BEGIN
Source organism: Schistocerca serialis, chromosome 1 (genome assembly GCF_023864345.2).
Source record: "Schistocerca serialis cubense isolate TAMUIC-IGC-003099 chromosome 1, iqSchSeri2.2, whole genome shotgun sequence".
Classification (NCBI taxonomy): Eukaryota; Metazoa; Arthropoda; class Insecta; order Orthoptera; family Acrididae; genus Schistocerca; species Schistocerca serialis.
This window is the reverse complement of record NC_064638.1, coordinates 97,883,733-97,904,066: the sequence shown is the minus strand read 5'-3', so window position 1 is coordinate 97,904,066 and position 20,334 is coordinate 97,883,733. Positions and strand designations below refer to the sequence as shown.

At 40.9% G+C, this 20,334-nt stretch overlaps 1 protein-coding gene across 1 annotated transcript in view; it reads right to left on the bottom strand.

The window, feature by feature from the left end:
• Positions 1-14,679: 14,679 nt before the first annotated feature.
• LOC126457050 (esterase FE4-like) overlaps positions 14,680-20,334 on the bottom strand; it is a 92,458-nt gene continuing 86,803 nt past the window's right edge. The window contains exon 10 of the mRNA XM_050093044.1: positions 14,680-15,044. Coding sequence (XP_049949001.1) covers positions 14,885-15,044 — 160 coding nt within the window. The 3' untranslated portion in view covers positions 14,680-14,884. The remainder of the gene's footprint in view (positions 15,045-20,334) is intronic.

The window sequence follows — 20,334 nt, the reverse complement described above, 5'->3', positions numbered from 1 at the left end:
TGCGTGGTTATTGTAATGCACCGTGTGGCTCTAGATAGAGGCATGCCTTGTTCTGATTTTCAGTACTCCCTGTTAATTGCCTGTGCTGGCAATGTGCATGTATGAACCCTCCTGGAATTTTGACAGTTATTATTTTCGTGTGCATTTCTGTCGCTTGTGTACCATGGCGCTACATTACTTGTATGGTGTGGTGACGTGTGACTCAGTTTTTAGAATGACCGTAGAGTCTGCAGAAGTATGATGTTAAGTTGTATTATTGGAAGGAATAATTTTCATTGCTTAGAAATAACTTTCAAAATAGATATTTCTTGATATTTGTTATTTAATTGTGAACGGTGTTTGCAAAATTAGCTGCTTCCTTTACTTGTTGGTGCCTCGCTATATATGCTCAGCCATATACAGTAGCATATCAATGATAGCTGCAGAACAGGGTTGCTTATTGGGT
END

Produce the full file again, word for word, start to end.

Source organism: Schistocerca serialis, chromosome 1 (genome assembly GCF_023864345.2).
Source record: "Schistocerca serialis cubense isolate TAMUIC-IGC-003099 chromosome 1, iqSchSeri2.2, whole genome shotgun sequence".
Classification (NCBI taxonomy): Eukaryota; Metazoa; Arthropoda; class Insecta; order Orthoptera; family Acrididae; genus Schistocerca; species Schistocerca serialis.
This window is the reverse complement of record NC_064638.1, coordinates 97,883,733-97,904,066: the sequence shown is the minus strand read 5'-3', so window position 1 is coordinate 97,904,066 and position 20,334 is coordinate 97,883,733. Positions and strand designations below refer to the sequence as shown.

At 40.9% G+C, this 20,334-nt stretch overlaps 1 protein-coding gene across 1 annotated transcript in view; it reads right to left on the bottom strand.

The window, feature by feature from the left end:
• Positions 1-14,679: 14,679 nt before the first annotated feature.
• LOC126457050 (esterase FE4-like) overlaps positions 14,680-20,334 on the bottom strand; it is a 92,458-nt gene continuing 86,803 nt past the window's right edge. The window contains exon 10 of the mRNA XM_050093044.1: positions 14,680-15,044. Coding sequence (XP_049949001.1) covers positions 14,885-15,044 — 160 coding nt within the window. The 3' untranslated portion in view covers positions 14,680-14,884. The remainder of the gene's footprint in view (positions 15,045-20,334) is intronic.

The window sequence follows — 20,334 nt, the reverse complement described above, 5'->3', positions numbered from 1 at the left end:
TGCGTGGTTATTGTAATGCACCGTGTGGCTCTAGATAGAGGCATGCCTTGTTCTGATTTTCAGTACTCCCTGTTAATTGCCTGTGCTGGCAATGTGCATGTATGAACCCTCCTGGAATTTTGACAGTTATTATTTTCGTGTGCATTTCTGTCGCTTGTGTACCATGGCGCTACATTACTTGTATGGTGTGGTGACGTGTGACTCAGTTTTTAGAATGACCGTAGAGTCTGCAGAAGTATGATGTTAAGTTGTATTATTGGAAGGAATAATTTTCATTGCTTAGAAATAACTTTCAAAATAGATATTTCTTGATATTTGTTATTTAATTGTGAACGGTGTTTGCAAAATTAGCTGCTTCCTTTACTTGTTGGTGCCTCGCTATATATGCTCAGCCATATACAGTAGCATATCAATGATAGCTGCAGAACAGGGTTGCTTATTGGGT